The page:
This course has a clear purpose. If you had signed up for a course in biology, you would know that you were about to embark on the systematic study of living organisms. If you were registered for a course on the American Civil War, you would know that there had been an armed conflict between the northern and southern states in the 1860s. But if you decide you want to study “culture,” what exactly is it that you are studying? The aim of this course is not to come up with handy and reassuring definitions for this word, but to show you why it is so hard to come up with such definitions. People fight about what the word “culture” means, and our main business will be to get an overview of that conceptual brawl. We will pay special attention to the conflict between those thinkers who see culture as a realm of freedom or equality or independence or critical thought and those thinkers who see culture as a special form of bondage, a prison without walls. The course will be organized around short theoretical readings by authors ranging from Matthew Arnold to Laura Mulvey, but we will also, in order to put our new ideas to the test, watch several films (mostly of the class’s choosing) and listen to a lot of rock and roll. Why do you think culture matters? Once you stop to pose that question, there’s no turning back.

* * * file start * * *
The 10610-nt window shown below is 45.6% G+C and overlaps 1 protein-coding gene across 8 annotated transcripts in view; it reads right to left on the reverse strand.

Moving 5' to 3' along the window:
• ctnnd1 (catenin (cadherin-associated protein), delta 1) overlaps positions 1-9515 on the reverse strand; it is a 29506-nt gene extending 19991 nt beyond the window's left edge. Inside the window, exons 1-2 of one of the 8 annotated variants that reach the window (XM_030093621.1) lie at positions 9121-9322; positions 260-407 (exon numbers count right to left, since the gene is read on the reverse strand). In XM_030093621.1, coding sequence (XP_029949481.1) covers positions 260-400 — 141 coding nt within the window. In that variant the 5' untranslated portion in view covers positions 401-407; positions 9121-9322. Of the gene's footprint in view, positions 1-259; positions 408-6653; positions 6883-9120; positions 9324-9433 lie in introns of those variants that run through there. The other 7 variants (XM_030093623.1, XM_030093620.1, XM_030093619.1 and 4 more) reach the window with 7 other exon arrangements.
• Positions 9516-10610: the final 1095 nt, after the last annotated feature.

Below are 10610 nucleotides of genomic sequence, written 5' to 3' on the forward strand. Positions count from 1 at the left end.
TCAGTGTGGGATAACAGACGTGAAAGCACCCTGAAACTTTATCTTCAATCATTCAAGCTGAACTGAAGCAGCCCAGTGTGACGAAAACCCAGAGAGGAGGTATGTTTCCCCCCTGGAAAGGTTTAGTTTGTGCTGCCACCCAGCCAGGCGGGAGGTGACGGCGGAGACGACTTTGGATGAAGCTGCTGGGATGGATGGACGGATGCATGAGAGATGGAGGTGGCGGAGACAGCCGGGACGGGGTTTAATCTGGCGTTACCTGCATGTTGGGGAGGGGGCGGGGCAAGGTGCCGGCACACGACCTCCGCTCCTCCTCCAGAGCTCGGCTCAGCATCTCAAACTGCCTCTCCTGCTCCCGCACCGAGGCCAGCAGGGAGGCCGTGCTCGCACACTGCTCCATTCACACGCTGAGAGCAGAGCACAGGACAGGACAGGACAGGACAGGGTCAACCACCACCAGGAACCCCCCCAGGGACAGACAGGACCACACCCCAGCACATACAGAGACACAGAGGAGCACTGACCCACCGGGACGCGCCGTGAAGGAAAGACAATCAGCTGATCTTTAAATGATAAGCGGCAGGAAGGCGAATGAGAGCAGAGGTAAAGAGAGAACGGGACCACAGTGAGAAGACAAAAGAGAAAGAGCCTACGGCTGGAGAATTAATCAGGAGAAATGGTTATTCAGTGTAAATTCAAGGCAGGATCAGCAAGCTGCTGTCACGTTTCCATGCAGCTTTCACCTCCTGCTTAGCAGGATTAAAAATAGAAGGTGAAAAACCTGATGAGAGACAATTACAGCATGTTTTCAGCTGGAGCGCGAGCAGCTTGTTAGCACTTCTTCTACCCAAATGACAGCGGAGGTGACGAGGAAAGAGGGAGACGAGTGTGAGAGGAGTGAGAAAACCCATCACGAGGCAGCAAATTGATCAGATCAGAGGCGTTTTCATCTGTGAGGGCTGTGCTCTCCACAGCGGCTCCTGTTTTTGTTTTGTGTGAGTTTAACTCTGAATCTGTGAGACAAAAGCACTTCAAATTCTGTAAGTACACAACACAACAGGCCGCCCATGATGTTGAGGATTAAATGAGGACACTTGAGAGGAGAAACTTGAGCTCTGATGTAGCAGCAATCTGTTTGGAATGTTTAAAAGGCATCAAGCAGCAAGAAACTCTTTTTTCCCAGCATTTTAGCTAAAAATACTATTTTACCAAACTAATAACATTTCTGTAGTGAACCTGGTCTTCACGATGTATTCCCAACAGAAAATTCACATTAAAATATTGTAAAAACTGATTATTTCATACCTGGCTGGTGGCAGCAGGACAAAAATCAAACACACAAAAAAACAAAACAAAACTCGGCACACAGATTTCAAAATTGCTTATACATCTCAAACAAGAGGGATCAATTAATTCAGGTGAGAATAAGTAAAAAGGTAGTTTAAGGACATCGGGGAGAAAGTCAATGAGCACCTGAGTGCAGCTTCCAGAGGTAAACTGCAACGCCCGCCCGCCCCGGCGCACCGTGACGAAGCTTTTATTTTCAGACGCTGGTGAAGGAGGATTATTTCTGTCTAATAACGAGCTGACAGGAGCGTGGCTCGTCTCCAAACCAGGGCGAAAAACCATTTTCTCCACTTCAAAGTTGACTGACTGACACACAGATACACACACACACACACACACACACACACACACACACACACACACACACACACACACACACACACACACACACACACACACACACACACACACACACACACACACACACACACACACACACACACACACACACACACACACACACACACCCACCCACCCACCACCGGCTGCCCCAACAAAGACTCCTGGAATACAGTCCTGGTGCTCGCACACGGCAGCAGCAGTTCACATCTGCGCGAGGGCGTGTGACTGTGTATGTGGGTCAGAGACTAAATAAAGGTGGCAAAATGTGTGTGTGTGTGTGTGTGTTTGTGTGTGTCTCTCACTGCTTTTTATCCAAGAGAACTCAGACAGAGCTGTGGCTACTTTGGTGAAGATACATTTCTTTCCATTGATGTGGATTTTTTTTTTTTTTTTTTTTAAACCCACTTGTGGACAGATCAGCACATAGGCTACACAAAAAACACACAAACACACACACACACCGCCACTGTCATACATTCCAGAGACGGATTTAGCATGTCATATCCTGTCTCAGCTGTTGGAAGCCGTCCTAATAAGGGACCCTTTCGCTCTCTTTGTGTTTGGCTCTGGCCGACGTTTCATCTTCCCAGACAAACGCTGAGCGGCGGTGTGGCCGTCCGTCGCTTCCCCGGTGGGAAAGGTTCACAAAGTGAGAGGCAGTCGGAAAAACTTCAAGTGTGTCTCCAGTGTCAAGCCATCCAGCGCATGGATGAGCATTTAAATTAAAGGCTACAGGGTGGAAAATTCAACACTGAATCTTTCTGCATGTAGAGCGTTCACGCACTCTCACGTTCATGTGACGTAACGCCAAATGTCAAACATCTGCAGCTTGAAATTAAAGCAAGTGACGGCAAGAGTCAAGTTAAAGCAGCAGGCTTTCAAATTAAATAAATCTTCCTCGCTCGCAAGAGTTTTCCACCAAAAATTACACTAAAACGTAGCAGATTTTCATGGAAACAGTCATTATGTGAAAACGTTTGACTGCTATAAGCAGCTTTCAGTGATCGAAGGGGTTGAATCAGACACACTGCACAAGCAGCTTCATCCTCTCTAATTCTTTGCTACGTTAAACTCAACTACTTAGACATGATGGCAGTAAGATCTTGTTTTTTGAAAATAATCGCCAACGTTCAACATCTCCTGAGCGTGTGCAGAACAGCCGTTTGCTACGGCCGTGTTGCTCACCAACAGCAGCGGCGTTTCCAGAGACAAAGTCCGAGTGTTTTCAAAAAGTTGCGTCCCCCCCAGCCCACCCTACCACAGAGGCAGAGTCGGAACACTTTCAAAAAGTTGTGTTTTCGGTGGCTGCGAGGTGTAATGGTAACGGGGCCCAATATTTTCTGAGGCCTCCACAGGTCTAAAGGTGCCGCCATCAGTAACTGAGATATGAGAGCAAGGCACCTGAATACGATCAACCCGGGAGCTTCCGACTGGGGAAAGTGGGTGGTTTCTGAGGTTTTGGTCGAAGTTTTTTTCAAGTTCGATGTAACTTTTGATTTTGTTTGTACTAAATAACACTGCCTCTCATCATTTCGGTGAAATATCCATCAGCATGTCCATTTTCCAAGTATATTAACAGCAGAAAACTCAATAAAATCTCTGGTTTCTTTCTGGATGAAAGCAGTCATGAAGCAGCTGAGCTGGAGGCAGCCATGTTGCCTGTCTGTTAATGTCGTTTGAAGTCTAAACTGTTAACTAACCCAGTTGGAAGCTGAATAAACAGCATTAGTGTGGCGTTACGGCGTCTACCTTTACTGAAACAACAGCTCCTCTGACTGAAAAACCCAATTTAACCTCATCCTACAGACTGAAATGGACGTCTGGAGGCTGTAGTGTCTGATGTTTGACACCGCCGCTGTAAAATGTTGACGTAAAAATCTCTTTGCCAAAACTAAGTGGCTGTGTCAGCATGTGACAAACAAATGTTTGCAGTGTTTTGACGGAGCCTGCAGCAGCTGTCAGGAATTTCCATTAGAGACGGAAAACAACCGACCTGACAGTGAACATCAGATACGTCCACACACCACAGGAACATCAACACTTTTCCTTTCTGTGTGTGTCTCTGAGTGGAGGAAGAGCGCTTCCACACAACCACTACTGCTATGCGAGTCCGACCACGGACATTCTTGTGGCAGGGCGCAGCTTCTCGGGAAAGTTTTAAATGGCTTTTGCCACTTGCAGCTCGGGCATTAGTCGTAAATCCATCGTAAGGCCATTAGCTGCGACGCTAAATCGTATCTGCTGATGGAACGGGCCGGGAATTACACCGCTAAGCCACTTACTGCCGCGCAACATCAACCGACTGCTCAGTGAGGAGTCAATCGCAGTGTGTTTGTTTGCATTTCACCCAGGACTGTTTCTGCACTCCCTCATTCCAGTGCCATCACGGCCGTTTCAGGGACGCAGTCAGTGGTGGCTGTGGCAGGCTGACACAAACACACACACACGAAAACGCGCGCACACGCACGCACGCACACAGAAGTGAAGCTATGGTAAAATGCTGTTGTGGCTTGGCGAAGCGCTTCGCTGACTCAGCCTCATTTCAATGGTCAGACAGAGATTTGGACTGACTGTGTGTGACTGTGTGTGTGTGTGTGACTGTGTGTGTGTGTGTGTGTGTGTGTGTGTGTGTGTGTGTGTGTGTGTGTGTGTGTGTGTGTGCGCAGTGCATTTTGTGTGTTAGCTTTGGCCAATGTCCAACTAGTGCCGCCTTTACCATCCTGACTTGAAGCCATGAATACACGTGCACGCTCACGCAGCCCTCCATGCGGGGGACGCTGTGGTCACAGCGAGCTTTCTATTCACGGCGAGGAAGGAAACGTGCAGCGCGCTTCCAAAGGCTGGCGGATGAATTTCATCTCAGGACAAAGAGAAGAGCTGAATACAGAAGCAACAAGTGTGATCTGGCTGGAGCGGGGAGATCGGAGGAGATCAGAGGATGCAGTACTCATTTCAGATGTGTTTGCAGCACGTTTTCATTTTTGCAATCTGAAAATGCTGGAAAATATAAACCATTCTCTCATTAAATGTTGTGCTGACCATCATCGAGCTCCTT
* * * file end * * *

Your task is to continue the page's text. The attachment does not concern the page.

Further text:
Format: seminar; discussion
Grading: no pass/fail option,
yes fifth course option
four formal writing assignments totaling 20 pages (three full essays + one lead-in assignment), informal writing twice weekly, class attendance and participation
first-year students who have not taken or placed out of a 100-level ENGL course
This course is cross-listed and the prefixes carry the following divisional credit:
Students will write three five- to seven-page papers, on which I will provide extensive feedback. Before writing their first papers, students will submit theses and introductions, which I will help them refine. We will hold three extra writing sessions, to discuss how best to organize arguments. Students will write informally before every class.
AMST Critical and Cultural Theory Electives